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Over the past three weeks, over 250 cases of monkeypox (which is a less severe cousin of smallpox) have been reported in 16 different countries. And according to experts, the virus is spread by close and prolonged contact.

For quite some time, monkeypox has been endemic to Africa, and it wasn’t until recently that the virus began spreading into other nations. “This is an emerging disease. It has been emerging for the last 20 to 30 years, (so) it’s not unknown, it’s very well described,” explained Rosamund Lewis, who is head of the smallpox secretariat from the WHO Emergencies program.

But, the problem is that “The countries that are reporting monkeypox now are countries that do not normally have outbreaks of monkeypox,” Rosamund says.

Currently, only three cases have been confirmed in the United States. With the recent pandemic not long behind us, many are worried as to what this could bring. However, monkeypox is much different. Here is everything you need to know.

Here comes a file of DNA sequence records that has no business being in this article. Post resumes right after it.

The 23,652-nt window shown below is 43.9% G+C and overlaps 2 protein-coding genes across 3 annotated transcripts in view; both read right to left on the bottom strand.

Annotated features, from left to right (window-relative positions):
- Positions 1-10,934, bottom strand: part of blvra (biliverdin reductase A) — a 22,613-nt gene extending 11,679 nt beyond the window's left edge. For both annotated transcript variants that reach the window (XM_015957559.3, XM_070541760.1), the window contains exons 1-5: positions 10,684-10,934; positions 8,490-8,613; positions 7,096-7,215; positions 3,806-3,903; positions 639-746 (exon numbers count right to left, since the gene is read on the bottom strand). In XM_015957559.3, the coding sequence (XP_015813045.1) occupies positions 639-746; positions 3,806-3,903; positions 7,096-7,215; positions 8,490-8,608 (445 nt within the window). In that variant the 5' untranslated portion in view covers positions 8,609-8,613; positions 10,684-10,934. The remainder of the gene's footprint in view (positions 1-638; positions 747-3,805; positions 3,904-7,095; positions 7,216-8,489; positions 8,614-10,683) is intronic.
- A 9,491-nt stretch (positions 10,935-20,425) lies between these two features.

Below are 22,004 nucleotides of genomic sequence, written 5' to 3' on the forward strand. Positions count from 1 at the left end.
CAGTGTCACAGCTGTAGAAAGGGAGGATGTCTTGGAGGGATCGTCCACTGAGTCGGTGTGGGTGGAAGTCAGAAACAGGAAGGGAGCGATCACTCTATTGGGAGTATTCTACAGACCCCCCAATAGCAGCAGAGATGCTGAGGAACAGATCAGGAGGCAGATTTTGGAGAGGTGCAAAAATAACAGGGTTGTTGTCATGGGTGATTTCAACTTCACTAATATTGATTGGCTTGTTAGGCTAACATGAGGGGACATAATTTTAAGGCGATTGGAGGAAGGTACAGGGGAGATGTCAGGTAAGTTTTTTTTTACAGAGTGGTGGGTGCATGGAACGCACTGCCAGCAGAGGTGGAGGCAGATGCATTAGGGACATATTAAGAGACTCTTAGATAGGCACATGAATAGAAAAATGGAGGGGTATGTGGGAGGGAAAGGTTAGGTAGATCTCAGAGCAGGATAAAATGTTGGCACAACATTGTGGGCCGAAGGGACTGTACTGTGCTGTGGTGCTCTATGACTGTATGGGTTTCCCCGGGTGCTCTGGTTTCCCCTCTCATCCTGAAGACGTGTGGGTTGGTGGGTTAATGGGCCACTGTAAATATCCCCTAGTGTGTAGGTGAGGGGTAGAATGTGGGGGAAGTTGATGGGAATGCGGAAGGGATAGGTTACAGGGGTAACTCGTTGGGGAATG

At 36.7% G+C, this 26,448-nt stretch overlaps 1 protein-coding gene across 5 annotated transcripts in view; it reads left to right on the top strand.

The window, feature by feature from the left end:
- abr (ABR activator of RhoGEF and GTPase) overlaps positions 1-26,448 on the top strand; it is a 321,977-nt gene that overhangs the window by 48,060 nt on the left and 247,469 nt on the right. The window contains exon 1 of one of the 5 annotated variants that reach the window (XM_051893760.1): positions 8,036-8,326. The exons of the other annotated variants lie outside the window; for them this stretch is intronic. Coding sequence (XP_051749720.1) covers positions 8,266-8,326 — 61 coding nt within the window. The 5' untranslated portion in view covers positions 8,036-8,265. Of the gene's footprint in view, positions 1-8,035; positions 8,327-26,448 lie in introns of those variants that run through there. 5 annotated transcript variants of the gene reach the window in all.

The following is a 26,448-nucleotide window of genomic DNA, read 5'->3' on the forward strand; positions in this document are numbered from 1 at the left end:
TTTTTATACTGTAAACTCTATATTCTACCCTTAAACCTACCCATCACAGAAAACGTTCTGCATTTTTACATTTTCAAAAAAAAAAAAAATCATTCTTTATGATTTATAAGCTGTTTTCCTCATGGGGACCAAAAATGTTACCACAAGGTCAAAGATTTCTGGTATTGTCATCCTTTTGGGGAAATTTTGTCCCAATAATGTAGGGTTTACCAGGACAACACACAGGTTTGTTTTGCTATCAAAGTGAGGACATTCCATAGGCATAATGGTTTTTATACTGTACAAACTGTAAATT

Monkeypox is spread through close and prolonged contact with an infected animal or person. It can be spread through lesions, bodily fluids, and respiratory droplets. Monkeypox incubates for around 7-14 days and up to 21 days.


At the beginning of the illness, the virus presents the following symptoms:

1. Fever
2. Headache
3. Muscle aches
4. Backache
5. Swollen lymph nodes
6. Chills
7. Exhaustion

Within days of the first fever, a rash begins to develop on the face and then moves to other parts. Then, lesions begin to develop. The illness lasts 2-4 weeks and rarely results in death.

According to the Hill, the smallpox vaccine is 85% effective at combating monkeypox. However, beginning in 1972, the smallpox vaccine campaigns were ended, so most younger people are likely not vaccinated against smallpox.